... But what interests me is the "No War" scenario (one of three recently named by some economic forecasters, the others being "Short War" and "Long War"). There are some recent signs of US weakness (kowtowing to Kim Jong Il, Rumsfeld on TV virtually begging Saddam to take exile), which I ultimately attribute to fear, of nukes and smallpox respectively. If the "axis" regimes are all still there at the end of 2004, then US weakness will be confirmed. At the highest levels of state, on both sides, everyone will understand that it's due to the power of WMDs. But how will the people who believe it's all been about the Bush junta's quest for oil dominance interpret such a turn of events? They'll see it as good winning over evil, and it will strengthen their general worldview.

Posted by: Graham Fri Jan 24 00:22:07 2003

Considering the outcome of the last Gulf War (Kuwait was liberated, fine, shame about the rooting out Saddam part), and considering the rogues gallery of alternative Iraqi leaders-in-waiting, excuse us if we're a tad sceptical.

The last I heard, it was Al-Qaeda, reportedly supported by private Saudis or Iranians, that attacked America, not Iraq.

I'm not against wars of defence /per se/, just the stupid venal personal vendetta types of war. Like this one.

Posted by: mitch http:// Fri Jan 24 00:38:22 2003

... I suppose what I have in mind is something like this: A new era of Eurasian warfare in the post-USA vacuum of power, with the use and the threat of WMD terrorism playing a big role, and America itself consumed by a movement to punish the globalizing corporate warlords.

And then you have the opposite scenario: All the axis regimes gone by the end of 2003, Islam joins the modern world, China becomes democratic, and we all live happily ever after in Fukuyama's end of history. Presumably the real future will be some odd mixture of those two extremes.

Posted by: mitch http:// Fri Jan 24 01:13:50 2003

I think chemical and especially biological weapons are generally the clue to the world's dealings with Saddam Hussein. Why did Iran agree to a ceasefire in 1988? Because Iraq was sending missiles into Tehran, chemical weapons had just been used on the battlefield, and they were afraid that the next batch of missiles would have chemical warheads. Why did coalition forces not advance into Baghdad in 1991? Israel and Saudi Arabia were afraid that there would be a final volley of Scuds with unconventional payloads. Why did the USA not openly link Iraq to Al Qaeda and 9/11 in 2002? Because they'd have to admit that they would be defenseless if the anthrax in those letters was, say, sprayed from a cropduster over Washington DC.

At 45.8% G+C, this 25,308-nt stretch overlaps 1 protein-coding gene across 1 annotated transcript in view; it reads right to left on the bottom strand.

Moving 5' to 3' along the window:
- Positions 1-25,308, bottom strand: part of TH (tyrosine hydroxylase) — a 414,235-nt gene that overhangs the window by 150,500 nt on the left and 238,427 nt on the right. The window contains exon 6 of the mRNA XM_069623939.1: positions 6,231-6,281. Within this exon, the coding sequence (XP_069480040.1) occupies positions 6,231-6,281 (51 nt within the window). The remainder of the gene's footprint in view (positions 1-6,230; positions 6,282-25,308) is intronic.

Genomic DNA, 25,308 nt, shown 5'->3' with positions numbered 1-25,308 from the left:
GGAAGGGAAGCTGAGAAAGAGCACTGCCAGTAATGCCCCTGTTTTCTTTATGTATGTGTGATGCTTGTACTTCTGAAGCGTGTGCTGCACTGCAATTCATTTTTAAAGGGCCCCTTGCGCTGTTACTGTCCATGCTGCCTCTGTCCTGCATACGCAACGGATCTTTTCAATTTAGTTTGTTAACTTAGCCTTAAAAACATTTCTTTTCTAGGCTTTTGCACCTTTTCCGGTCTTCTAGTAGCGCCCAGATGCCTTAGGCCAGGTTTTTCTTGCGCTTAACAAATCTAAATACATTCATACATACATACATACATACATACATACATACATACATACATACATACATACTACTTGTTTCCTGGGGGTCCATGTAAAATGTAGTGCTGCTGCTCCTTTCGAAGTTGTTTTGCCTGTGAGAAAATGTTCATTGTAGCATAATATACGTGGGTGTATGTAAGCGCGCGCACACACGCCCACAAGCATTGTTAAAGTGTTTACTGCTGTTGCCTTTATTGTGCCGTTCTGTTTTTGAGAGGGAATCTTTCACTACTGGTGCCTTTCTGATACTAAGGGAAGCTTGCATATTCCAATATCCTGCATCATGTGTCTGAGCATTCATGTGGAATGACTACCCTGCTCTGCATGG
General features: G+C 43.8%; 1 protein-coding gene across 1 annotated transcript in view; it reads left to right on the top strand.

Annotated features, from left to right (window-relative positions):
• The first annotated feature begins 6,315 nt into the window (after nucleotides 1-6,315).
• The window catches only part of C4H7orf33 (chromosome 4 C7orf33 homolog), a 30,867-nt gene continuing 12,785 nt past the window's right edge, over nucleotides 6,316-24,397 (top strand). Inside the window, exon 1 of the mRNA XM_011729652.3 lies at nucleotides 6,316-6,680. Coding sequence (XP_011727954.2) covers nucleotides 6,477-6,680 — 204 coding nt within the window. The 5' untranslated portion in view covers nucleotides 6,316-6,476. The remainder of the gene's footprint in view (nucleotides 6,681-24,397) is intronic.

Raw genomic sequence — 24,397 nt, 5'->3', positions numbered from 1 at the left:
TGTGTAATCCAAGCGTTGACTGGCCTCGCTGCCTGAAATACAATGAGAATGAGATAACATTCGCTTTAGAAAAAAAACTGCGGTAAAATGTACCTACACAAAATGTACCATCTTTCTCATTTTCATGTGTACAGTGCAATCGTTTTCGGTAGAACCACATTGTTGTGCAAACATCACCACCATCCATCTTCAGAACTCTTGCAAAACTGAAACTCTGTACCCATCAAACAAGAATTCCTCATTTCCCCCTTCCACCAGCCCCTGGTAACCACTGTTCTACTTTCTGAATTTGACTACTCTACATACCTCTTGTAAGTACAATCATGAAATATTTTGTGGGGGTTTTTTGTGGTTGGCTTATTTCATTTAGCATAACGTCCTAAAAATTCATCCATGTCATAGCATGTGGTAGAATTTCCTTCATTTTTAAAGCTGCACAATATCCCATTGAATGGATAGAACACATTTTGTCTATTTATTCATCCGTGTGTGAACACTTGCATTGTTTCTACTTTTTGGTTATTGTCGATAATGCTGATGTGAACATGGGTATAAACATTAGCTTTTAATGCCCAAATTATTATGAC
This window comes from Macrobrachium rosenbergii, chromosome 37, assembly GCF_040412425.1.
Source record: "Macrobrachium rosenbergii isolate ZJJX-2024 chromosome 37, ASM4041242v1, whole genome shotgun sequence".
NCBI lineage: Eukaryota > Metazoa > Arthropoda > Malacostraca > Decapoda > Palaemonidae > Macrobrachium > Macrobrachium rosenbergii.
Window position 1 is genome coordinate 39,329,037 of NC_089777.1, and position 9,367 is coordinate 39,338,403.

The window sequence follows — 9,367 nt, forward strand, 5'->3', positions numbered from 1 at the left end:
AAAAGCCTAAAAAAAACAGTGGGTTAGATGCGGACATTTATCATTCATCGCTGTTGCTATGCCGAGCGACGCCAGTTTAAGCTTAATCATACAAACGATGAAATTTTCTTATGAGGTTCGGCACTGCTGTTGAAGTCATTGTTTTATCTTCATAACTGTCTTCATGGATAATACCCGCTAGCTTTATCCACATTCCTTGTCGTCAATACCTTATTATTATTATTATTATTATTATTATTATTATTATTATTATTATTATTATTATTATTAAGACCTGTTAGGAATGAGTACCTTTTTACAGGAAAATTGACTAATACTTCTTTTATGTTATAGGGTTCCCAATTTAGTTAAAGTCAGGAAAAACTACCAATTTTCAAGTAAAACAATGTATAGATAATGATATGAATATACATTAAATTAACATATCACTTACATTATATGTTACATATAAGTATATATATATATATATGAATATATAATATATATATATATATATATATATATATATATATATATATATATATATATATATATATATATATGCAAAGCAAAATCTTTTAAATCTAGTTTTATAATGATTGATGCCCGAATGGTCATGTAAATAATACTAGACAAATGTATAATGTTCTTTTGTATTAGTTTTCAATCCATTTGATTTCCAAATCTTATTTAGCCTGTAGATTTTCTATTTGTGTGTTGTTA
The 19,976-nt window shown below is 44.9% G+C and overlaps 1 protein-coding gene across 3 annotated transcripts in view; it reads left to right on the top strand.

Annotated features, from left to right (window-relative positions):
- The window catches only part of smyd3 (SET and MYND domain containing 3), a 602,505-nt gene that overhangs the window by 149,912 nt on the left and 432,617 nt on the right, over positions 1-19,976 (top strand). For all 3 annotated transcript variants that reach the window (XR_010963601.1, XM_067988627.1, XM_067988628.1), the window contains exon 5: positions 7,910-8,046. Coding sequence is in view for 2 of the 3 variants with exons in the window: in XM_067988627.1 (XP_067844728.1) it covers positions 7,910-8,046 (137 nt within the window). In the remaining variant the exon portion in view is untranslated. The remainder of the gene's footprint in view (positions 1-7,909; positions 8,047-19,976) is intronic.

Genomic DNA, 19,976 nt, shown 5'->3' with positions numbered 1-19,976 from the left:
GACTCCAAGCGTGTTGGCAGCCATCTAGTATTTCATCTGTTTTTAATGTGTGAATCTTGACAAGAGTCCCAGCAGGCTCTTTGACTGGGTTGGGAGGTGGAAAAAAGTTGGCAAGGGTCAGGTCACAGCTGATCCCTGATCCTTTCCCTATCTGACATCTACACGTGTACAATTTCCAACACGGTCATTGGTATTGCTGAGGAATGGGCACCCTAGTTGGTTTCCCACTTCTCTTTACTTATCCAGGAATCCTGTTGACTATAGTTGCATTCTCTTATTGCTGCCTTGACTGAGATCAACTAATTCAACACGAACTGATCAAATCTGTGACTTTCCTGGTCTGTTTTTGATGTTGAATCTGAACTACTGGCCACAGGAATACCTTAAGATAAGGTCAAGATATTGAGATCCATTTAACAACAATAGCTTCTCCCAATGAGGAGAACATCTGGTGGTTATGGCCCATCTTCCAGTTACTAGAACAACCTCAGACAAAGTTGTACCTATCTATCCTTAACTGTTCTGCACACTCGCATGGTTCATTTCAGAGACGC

Posted by: acb Fri Jan 24 03:21:06 2003

The USA stands for democracy only in name; the political system is owned outright by corporations who use it to further concentrate power and undermine democracy and self-determination. Which is why they've been foisting "free trade" treaties which remove governments' sovereignty to do anything that impairs branch office profits, cutting taxes for the wealthy (thus the poor pay more and get less from it). Meanwhile, except at the top, real wages have been declining, and the US is now approaching Brazilian levels of inequality.

Posted by: acb Fri Jan 24 03:26:19 2003

Mind you, as long as the media does its job (CNN/FoxNews certainly doesn't, but we have clown prince Michael Moore, and various grass-roots campaigns like the anti-sweatshop campaign), the oligarchy will remain a lot less brutal than Saddam Hussein's Iraq. The difference is not that it's ideologically nicer, but that it doesn't have the power to crush descent. (Though things like Poindexter's Total Information Awareness, Ashcroft's techno-Stasi proposal, &c., are very worrying; imagine what J. Edgar Hoover could do with that.)

Posted by: Graham Fri Jan 24 03:44:44 2003

Anyway, what was that old saying about boiling a frog?